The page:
The first M is moisture, especially important for evergreens, as well as new plantings that may have been installed in fall. Consider giving your evergreen trees and shrubs a good watering before the ground freezes, especially if rainfall has recently been less than one inch per week. If you’re in an area where winter freezing is less severe, keep an extra close eye on evergreens through the winter. Some species could potentially benefit from additional winter watering, especially younger trees and plants.
            Second: make sure you mulch. A layer of mulch after soaking fall rains, or a final fall watering, can help the ground retain moisture. Perhaps more important, mulch insulates the ground from temperature swings. Thawing and freezing causes the ground to heave, which can be hard on plant roots and overall plant health. A two- to six-inch layer of shredded leaves or similar mulch material can help guard your ground, protecting your plant from winter heaving. When it comes to winter mulching, not all plants are created equal; some are tender, some are hardy.  Follow garden guides or seek advice from your local garden center or Master Gardener program to make sure your mulch layer is the proper thickness.
            Finally, pay attention to our catchall “M,” maintenance. Guard young trees and woody perennials from wildlife damage with tree guards or screens. Take a good look at deciduous trees, now that leaves have fallen, to see where you’ll need extra pruning in the spring. Consider applying plant wrap to young evergreen trunks, especially those with southern exposure, to prevent sun scald – a common winter malady.
            Winter yard prep even goes beyond the plants, to your utilities. Don’t forget to drain and stow hoses, clean and store garden tools, oil wooden handles with linseed oil, and install winter faucet covers on outdoor faucets. That way you’ll be able to keep your equipment in top shape, ready to bring out next spring.


Monday, November 28, 2016

Cyclone Superhauler Makes Moving Firewood Easy

Hauling firewood with a wheelbarrow can be a time-consuming task. The new CycloneSuperhauler makes it simpler to move firewood from the truck or woods to the woodpile. And, with a hauling capacity of up to 800 pounds, the Superhauler brings power and stability to other jobs year-round.
            The Cyclone Superhauler has four wheels, an advantage over trying to balance a load of firewood moved on one or two wheels. The powerful and efficient Briggs & Stratton InStart engine, combined with a U.S.-made no-shift hydrostatic transmission, keeps the loads moving at a steady and stable pace.

            Four wheels also provide hauling stability up and down slopes. The Terra-Traction locking differential drive, quickly engaged with a tap of the foot pedal, gives fuller traction on steep slopes, mud and sand. This makes it easier to bring firewood from the woods to your woodpile – and can reduce the chance for the load spilling on the way.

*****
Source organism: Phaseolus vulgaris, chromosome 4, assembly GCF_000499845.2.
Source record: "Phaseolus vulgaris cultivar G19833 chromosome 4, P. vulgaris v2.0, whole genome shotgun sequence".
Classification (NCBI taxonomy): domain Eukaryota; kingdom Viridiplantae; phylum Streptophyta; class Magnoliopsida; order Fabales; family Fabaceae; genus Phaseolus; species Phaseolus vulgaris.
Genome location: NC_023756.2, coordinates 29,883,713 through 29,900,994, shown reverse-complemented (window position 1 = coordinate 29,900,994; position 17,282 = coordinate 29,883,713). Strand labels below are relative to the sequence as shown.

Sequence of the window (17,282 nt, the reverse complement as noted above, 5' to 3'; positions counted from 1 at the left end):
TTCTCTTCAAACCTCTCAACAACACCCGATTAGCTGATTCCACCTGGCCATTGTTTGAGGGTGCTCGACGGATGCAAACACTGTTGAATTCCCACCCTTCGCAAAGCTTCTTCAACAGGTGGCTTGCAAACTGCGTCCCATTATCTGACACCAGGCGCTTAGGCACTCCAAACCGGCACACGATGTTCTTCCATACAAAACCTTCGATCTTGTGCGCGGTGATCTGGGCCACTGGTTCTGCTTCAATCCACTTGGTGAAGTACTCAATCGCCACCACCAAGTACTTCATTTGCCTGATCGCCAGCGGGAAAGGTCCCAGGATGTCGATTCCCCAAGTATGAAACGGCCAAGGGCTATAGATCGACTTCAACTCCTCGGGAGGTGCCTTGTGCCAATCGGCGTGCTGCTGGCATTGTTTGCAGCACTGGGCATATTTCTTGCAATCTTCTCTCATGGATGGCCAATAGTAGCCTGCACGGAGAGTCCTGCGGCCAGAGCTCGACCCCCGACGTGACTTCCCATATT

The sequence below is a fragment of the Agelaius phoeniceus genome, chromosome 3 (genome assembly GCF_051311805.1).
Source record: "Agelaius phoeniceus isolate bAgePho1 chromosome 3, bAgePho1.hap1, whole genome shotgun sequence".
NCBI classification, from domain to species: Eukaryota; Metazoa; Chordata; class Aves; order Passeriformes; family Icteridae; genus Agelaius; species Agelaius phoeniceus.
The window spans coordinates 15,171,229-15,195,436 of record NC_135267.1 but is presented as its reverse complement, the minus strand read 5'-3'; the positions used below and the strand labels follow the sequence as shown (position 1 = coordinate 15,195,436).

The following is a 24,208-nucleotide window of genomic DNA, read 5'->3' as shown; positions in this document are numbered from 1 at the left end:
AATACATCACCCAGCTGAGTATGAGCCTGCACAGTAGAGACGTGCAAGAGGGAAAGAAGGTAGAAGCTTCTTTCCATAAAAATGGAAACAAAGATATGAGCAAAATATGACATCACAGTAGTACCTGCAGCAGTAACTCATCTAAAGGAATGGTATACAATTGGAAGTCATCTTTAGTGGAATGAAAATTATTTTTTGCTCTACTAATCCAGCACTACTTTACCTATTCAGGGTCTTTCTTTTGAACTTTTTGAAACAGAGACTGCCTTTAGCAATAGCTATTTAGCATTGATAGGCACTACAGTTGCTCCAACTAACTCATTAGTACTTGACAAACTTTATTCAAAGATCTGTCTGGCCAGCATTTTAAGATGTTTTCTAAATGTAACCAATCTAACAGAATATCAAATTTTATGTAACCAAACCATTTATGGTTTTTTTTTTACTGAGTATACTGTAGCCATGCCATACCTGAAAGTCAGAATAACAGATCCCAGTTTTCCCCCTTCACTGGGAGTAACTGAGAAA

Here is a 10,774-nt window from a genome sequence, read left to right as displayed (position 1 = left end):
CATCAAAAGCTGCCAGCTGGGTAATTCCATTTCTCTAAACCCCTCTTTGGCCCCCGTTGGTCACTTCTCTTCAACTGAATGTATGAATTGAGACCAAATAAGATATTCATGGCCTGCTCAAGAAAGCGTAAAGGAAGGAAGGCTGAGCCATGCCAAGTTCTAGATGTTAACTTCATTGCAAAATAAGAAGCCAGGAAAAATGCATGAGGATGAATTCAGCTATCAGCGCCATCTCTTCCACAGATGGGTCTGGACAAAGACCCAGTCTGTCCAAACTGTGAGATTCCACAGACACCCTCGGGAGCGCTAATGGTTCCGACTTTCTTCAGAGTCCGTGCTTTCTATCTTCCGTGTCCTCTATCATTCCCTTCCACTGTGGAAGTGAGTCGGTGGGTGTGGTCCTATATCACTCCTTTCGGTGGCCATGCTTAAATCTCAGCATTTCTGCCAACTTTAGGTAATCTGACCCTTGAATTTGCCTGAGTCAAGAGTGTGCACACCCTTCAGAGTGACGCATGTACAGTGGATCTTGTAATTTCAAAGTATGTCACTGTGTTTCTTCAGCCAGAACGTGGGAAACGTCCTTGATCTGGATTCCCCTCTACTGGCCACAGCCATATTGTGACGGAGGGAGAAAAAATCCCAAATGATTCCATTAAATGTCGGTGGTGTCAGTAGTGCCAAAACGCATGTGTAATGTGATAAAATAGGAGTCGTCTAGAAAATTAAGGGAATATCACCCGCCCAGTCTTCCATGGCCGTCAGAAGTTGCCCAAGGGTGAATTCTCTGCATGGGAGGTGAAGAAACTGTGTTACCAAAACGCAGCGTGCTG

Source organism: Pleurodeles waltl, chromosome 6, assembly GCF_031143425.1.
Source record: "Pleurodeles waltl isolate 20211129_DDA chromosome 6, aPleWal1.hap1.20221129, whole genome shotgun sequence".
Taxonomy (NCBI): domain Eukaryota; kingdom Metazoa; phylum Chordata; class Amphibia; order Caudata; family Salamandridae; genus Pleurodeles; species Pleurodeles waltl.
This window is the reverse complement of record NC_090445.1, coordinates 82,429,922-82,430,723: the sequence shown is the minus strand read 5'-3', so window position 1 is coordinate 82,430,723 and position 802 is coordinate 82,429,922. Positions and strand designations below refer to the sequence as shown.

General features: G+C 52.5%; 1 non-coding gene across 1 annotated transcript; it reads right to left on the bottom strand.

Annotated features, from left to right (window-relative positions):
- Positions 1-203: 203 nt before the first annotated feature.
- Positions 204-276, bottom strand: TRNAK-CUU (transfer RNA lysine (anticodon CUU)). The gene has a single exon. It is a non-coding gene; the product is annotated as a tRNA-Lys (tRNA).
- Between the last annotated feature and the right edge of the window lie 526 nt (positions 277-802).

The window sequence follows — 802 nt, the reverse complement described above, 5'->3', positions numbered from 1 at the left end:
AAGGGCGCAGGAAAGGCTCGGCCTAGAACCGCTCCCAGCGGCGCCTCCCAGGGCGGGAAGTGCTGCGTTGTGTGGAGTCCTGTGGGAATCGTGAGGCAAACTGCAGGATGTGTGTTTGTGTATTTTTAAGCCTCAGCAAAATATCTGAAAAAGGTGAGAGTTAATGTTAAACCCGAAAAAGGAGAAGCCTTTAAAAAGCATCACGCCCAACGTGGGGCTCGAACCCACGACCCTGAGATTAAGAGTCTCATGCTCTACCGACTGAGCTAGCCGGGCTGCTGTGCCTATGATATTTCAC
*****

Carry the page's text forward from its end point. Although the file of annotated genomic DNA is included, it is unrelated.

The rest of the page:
Greater load stability also makes it easier to move more wood, faster. Firewood can be stacked in the SuperHauler standard bulk bin or the one-of-a-kind solid-steel FlexiDeck. The FlexiDeck adds versatility for hauling larger items like fence, posts, logs, branches and hay or straw bales.
            The SuperHauler has two front wheel options, turf or all-terrain. Turf tires are gentle on lawns and provide great traction on smooth surfaces – perfect for hauling firewood from the truck, down the driveway and across the yard. All-terrain tires are well-suited for bringing firewood home across mud and sand, the kinds of terrain that can easily bog down other carts and wheelbarrows.

Tuesday, November 22, 2016

Thanksgiving Décor and More to Help you get Ready for the Holiday

Thanksgiving Day is about giving thanks for good things, with roots of the day in long-celebrated festivals at the end of harvest. For many, Thanksgiving Day is also full of feasting, family, friends and football; the day also marks the start of a very busy holiday season. This year, consider some simple ways you can make your home welcoming for guests while focusing on some show of gratitude for life’s good things.
            Before guests will sit down at your table, they’ll probably sit down somewhere else. A room with a fireplace or wood-burning stove is a great place to congregate. If warmer temperatures have kept you from burning much wood, give yourself a few practice fires or build the fire early to make sure temperatures are just right. Keep the fire a little lower if there are going to be lots of people around, and make sure you have adequate firewood nearby. A stack of wood waiting on the hearth, with a load of wood nearby on the Cyclone Super Hauler, will help keep the fire burning as long as company lingers. There is something about simple conversation around a fire that needs little else to make things memorable.